In the initial correspondence, having raised it, we had a simple reassurance that there would be no further costs. We then had a trimming back in the position on, I think, the last correspondence from James O'Shaughnessy, which suggested that, if there were additional costs, they would be for us to cover, depending on what the new arrangements are. Now, the challenge in all of this is that, actually, member state to member state, that's what happens, and there aren't costs for us in running that system. So, the challenge then is, if the UK agree different arrangements, either with a block of countries or an individual country, and there was a cost to the health service in Wales, I think they're now saying, 'You'd be responsible for that.' Now, that's exactly the assurance that I was looking for, to say that that wouldn't be the case. So, having thought that we'd had certainty, I think we're in a less certain position. And it's also why we've gone back and said, 'If we're going to have new arrangements, then we want to be able to be part of that conversation at an earlier point in time.' In exactly the same way that the Welsh Government, and other Governments within the UK, have a conversation about a negotiating mandate with pharmaceutical companies before the UK Government concludes and goes through those negotiations, we can have a similar arrangement here, where we understand what the negotiating mandate is, we understand what the impact is on our position, before any agreement is reached rather than being told afterwards, 'We've negotiated a deal; these are now your new obligations and here is the cost to you as well.'
So, what you're saying is the situation has deteriorated, then, rather than got better, in terms of assurances.
Yes. The paragraph that referred to additional costs has raised a concern that we thought wouldn't be there. And there's a practical challenge, because, actually, I thought that James O'Shaughnessy had typically been very pragmatic and wanted to get things done—very much, 'Let's make it work'— and, unfortunately, he's left the Government. It's a personal matter, and that's unfortunate, because I actually think we'd have had more confidence about working with someone who I think really did understand where we we're coming from and wanted to get it done. I know Stephen Hammond is covering the brief at present, but I don't think he's going to be the permanent person with responsibility. So, as soon as that person is revealed, we can then continue to press our concerns and look for what I think is a straightforward assurance.
Well, it's my job to be honest with you about these things. [Laughter.]
Well, okay, just to tie things up, and just to make sure that things are clear in my mind, as Chair, trying to draw up a report here, obviously, just to bring the comments together, the current reciprocal health arrangements are a matter for the UK, but, obviously, health is devolved. That's a statement of the obvious. Now, if this Bill was a simple transfer of functions—transfer of the current functions—you would be content to provide legislative consent for that, I take it from your comments. The area of your unease is the breadth of new powers as outlined in clause 2, I take it, which I agree with you, and also—. So, in terms of the fact that we're trying to move—or you're certainly trying to move—towards a situation where you can give legislative consent to this Bill, what amendments would you like to see, then, that would allow you to suggest to the Assembly here that we do provide legislative consent? Because, I personally—and probably my party—have issues about the breadth, and we would need a lot of convincing as regards the legislative consent required. So, what amendments would swap you over to agreeing legislative consent?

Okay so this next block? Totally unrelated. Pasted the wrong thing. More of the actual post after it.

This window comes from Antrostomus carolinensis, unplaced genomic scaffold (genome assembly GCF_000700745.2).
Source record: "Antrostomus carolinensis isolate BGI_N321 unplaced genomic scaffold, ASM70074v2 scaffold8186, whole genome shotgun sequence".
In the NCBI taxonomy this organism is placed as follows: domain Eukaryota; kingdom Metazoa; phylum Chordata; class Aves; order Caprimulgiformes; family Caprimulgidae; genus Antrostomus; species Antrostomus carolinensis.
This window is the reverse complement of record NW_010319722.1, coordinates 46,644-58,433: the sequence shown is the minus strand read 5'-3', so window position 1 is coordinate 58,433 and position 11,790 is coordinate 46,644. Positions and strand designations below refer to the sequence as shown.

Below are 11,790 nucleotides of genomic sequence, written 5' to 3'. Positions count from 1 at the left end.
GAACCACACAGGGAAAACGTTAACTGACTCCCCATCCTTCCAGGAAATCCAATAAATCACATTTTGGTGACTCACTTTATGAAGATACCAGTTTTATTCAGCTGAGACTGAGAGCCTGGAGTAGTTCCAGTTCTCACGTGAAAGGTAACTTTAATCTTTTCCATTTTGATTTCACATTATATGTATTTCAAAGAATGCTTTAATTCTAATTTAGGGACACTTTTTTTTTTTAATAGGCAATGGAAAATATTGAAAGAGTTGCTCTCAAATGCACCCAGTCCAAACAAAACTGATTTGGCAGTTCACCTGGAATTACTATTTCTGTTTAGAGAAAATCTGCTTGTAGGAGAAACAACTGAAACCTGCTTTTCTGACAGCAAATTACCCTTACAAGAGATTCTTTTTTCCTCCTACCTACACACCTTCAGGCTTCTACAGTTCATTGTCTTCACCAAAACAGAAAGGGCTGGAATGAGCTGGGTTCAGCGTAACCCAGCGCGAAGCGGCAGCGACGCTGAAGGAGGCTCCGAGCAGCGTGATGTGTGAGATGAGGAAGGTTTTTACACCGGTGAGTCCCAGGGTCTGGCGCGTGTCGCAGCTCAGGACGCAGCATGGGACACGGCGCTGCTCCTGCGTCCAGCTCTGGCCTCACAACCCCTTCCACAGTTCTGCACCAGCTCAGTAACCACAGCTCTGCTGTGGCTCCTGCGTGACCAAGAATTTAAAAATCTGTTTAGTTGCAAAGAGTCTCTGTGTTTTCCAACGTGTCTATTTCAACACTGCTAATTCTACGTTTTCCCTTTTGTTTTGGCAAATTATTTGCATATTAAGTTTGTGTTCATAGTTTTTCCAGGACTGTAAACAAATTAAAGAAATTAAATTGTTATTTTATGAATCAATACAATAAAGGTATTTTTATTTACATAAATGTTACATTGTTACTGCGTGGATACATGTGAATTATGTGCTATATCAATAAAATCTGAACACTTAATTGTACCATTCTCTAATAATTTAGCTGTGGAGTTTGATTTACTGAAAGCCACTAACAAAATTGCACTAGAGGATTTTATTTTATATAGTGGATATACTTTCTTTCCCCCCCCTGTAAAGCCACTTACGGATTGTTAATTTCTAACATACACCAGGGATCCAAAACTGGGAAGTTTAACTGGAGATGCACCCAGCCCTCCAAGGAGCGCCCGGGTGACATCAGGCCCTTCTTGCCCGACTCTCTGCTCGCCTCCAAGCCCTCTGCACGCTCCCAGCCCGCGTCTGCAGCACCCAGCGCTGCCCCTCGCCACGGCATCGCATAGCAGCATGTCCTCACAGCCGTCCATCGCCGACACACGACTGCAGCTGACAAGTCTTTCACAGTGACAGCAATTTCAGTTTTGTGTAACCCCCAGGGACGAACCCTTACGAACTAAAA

Well, I think resolving the territorial issue would be helpful, being clear about the basis on which regulation-making powers could be used. At present, it's proposed to be negative—I think that's problematic. We've also been clear in our correspondence that, on the face of the Bill, there either needs to be a consenting power to those areas that affect our devolved responsibilities, or a responsibility to consult Welsh Ministers, together with a satisfactory memorandum of understanding that makes clear that the Welsh Government will be involved in an early stage, before any agreements are concluded, so that we don't have new agreements concluded that provide different arrangements, with potentially different cost arrangements, that we are then essentially lumbered with after the event. Now, that shouldn't be difficult to achieve, because, actually, every Government within the United Kingdom wants to see these arrangements continue. So, it really is how we get into a can-do position. If we don't get a satisfactory memorandum of understanding, then I would go back to them saying, 'Then, you need consent.' And unless that consent of Welsh Ministers would be provided in those circumstances, then I don't think I could recommend to the Assembly to give its legislative consent. There are two potential formulations to do so, that are set out in correspondence, and that remains the position of the Welsh Government.
And can I just check a matter that we raised in the Constitutional and Legislative Affairs Committee the other day, as regards clause 5 of this Bill? That's the bit about clause 5 requiring Assembly consent. The UK Government's position is that it doesn't require the Assembly's consent. Your position as Welsh Government is that it does require the Assembly's consent. How is that going to be evened out, because there seems to be a difference of opinion on whether the Assembly's consent is required or not? Actually, I would favour that we do need the Assembly's consent, obviously.